, , , ,

In a recent publication, the Federal Reserve Bank of New York took up the question: ‘Do the Benefits of College Still Outweigh the Costs?’ The report, which attracted the interest of several mainstream news organizations, noted that, at the end of 2013, aggregate student debt in the United States exceeded $1 trillion, and more than 11% of student loan balances are either delinquent or in default. These unfortunate facts, however, do not vitiate the welcome finding that the college degree has maintained a steady ROI of 15%, which, the authors note, ‘easily surpasses the threshold for a sound investment’.  Granted, this 15% has held steady only because the wages of people without college degrees have been falling faster than the wages of college graduates. But these unfortunate social facts are irrelevant to the concept of a sound investment in any case.  The authors do go on to caution, however, that ‘while the benefits of college still outweigh the costs on average, not all college degrees are an equally good investment’.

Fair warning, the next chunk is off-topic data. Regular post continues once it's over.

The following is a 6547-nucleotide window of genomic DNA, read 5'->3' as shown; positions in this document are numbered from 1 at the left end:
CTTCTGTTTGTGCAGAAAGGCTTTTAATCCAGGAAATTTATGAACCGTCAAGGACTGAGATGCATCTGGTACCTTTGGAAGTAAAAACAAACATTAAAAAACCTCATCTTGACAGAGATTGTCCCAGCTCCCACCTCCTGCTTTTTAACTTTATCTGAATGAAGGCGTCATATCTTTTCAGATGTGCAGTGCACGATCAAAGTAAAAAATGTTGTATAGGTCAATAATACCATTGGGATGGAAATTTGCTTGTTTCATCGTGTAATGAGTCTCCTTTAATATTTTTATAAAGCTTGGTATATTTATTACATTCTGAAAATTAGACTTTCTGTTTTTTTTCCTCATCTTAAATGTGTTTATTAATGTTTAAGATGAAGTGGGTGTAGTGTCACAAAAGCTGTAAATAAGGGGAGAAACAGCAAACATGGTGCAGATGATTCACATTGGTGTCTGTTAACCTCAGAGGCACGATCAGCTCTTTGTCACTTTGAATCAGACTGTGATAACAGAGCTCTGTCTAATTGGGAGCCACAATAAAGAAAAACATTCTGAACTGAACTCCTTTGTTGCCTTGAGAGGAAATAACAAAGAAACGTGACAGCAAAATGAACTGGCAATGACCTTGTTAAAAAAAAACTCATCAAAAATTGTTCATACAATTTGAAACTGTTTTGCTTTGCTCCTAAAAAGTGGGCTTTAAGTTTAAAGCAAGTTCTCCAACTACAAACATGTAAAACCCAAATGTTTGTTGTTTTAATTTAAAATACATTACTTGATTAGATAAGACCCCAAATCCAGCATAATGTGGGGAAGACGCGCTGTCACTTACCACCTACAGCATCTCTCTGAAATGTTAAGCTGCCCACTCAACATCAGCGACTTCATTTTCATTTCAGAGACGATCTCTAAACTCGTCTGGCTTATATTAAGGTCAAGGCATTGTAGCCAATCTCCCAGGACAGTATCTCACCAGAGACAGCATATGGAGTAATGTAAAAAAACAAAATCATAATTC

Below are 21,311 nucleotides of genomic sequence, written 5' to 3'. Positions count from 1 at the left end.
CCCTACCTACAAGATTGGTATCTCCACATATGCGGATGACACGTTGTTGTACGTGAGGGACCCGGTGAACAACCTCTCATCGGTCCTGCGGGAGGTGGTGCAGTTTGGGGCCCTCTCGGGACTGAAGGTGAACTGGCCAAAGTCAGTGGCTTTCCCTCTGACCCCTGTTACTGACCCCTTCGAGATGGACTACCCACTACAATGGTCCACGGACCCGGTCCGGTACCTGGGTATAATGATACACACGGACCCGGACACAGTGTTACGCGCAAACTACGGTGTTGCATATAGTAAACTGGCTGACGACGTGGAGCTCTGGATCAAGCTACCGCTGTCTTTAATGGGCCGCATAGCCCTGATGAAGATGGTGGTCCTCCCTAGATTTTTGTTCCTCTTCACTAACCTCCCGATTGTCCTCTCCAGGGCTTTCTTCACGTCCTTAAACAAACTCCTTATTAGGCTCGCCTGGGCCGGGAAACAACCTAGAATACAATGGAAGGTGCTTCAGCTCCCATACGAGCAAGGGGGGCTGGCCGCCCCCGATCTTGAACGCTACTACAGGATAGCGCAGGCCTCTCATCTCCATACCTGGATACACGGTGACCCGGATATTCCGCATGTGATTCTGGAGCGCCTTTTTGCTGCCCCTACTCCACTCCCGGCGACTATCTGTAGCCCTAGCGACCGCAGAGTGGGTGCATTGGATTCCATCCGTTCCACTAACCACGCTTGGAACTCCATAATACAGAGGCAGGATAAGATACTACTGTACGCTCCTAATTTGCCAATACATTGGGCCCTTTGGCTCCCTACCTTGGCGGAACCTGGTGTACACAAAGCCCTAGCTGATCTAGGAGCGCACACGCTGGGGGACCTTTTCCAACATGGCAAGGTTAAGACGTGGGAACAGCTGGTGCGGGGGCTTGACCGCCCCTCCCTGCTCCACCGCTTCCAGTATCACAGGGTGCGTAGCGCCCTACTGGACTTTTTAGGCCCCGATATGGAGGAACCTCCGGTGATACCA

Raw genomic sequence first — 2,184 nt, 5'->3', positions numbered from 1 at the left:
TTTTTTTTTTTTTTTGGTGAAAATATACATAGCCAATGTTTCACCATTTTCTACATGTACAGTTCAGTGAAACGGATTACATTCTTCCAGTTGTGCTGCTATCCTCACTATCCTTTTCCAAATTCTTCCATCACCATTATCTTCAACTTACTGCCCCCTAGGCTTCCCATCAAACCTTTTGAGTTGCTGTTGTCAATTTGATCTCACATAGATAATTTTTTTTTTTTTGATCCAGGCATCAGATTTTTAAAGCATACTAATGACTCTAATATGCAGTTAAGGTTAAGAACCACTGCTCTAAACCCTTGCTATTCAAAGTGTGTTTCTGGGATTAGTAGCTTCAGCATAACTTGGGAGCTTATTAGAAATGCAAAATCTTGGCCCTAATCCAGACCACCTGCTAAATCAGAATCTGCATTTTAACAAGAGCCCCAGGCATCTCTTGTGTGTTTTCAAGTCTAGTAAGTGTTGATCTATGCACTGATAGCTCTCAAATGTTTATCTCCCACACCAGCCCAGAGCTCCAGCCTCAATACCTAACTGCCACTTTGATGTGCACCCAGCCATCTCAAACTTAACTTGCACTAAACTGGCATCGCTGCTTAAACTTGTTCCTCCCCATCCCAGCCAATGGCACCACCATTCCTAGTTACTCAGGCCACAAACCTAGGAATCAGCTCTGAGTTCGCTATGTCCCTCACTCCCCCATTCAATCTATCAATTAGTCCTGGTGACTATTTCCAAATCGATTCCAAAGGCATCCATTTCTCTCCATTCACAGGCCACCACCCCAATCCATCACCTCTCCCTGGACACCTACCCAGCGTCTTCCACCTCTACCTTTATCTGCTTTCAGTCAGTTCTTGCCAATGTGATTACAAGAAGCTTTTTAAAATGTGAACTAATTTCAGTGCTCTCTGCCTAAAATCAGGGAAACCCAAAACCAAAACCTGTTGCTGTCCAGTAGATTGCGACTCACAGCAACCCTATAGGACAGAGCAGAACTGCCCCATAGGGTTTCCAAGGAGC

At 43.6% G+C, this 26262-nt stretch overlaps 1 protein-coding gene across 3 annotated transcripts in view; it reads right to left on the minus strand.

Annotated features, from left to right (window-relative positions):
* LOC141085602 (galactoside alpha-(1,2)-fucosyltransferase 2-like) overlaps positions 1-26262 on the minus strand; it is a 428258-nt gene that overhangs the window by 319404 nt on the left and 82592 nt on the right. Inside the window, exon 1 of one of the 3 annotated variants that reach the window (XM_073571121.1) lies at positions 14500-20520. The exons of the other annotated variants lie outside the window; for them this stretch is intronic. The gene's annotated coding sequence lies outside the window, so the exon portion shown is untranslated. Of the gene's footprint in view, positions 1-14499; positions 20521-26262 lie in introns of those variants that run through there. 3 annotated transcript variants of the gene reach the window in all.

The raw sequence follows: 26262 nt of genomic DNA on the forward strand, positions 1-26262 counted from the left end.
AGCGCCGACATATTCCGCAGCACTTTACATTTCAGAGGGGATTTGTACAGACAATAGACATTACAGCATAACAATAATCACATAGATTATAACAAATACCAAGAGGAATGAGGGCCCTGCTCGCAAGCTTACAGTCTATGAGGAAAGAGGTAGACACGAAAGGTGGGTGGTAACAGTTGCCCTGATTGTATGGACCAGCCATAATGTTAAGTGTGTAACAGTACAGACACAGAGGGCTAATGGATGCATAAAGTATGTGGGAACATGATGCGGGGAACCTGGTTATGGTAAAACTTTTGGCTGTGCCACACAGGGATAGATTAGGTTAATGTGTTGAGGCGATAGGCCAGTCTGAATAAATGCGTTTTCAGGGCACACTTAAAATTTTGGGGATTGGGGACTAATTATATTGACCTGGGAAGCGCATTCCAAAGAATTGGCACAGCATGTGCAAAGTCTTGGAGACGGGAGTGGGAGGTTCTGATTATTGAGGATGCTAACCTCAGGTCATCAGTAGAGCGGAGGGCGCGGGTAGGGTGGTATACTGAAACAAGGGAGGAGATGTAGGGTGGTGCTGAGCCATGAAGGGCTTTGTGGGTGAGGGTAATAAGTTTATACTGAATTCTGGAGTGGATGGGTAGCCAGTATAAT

The corporatization of the university in recent decades cannot be understood in isolation from neoliberalism’s general assault on public values, public goods, and public service. It belongs alongside the effort to gut or privatize social insurance programs like social security (legacies of the now long-dead social citizenship state), attempts to abolish welfare or turn it into a form of work discipline, and the broader dismantling of public spaces where people meet to do things other than shop and consume. The relentless market logic of neoliberalism continues to hammer away at the sorry remains of non-commodified study and research still left in the university today. Protests erupted in March this year at the University of Southern Maine, after it was announced that a number of institutions in the University of Maine System would be laying off about 165 faculty and staff members. Inside Higher Ed reported that ‘the brunt of the cuts appear to be falling on liberal arts professors.’ A UMS economist noted that ‘A university that doesn’t have a robust core of liberal arts isn’t a university, it’s a trade school.’  These thoughts were echoed by a student leader of the protests, who said ‘And what I see happening is people being told that they can no longer have a humanities education here, they can no longer have a thriving social sciences department.’. Another way of marginalizing the social sciences and humanities can be discerned in ‘NY SUNY 2020’, a plan passed by the New York State legislature in 2011 that replaces public education with the idea of ‘public-private’ partnerships, where universities in the SUNY system compete for Challenge Grants on the basis of their ability to attract private funding. Arts, Humanities, and Social Sciences are likely to be under even more pressure to cut programs, salaries, and personnel.  Meanwhile, in February, a new form of privatization emerged as the Pennsylvania legislature began working on plans to allow individual universities to ‘secede’ from the state system. By seceding, a college can get out of its obligation in state law to ‘provide high quality education at the lowest possible cost to students’. Freed from that obligation, the colleges can of course get on with the real business of attracting private funding.